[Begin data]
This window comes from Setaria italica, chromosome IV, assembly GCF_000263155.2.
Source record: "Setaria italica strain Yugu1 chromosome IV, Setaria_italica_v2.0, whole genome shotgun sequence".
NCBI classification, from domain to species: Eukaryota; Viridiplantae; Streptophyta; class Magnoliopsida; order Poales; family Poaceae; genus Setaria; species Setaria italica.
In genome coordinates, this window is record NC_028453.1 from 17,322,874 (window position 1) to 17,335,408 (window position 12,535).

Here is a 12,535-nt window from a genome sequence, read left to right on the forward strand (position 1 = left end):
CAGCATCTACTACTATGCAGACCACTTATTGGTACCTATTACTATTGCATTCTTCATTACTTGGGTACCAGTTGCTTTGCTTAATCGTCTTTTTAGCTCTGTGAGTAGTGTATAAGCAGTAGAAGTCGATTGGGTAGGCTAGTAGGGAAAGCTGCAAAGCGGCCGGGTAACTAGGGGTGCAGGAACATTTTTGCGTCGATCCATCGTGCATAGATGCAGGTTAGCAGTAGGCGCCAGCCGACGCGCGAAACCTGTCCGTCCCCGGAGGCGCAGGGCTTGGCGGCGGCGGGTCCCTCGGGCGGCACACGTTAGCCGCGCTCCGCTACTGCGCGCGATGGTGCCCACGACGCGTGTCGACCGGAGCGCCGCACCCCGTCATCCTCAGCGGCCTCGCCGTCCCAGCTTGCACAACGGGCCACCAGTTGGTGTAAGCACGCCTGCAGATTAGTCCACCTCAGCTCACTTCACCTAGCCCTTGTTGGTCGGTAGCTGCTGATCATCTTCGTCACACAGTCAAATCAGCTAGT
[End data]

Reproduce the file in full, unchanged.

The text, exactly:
This window comes from Setaria italica, chromosome IV, assembly GCF_000263155.2.
Source record: "Setaria italica strain Yugu1 chromosome IV, Setaria_italica_v2.0, whole genome shotgun sequence".
NCBI classification, from domain to species: Eukaryota; Viridiplantae; Streptophyta; class Magnoliopsida; order Poales; family Poaceae; genus Setaria; species Setaria italica.
In genome coordinates, this window is record NC_028453.1 from 17,322,874 (window position 1) to 17,335,408 (window position 12,535).

Here is a 12,535-nt window from a genome sequence, read left to right on the forward strand (position 1 = left end):
CAGCATCTACTACTATGCAGACCACTTATTGGTACCTATTACTATTGCATTCTTCATTACTTGGGTACCAGTTGCTTTGCTTAATCGTCTTTTTAGCTCTGTGAGTAGTGTATAAGCAGTAGAAGTCGATTGGGTAGGCTAGTAGGGAAAGCTGCAAAGCGGCCGGGTAACTAGGGGTGCAGGAACATTTTTGCGTCGATCCATCGTGCATAGATGCAGGTTAGCAGTAGGCGCCAGCCGACGCGCGAAACCTGTCCGTCCCCGGAGGCGCAGGGCTTGGCGGCGGCGGGTCCCTCGGGCGGCACACGTTAGCCGCGCTCCGCTACTGCGCGCGATGGTGCCCACGACGCGTGTCGACCGGAGCGCCGCACCCCGTCATCCTCAGCGGCCTCGCCGTCCCAGCTTGCACAACGGGCCACCAGTTGGTGTAAGCACGCCTGCAGATTAGTCCACCTCAGCTCACTTCACCTAGCCCTTGTTGGTCGGTAGCTGCTGATCATCTTCGTCACACAGTCAAATCAGCTAGT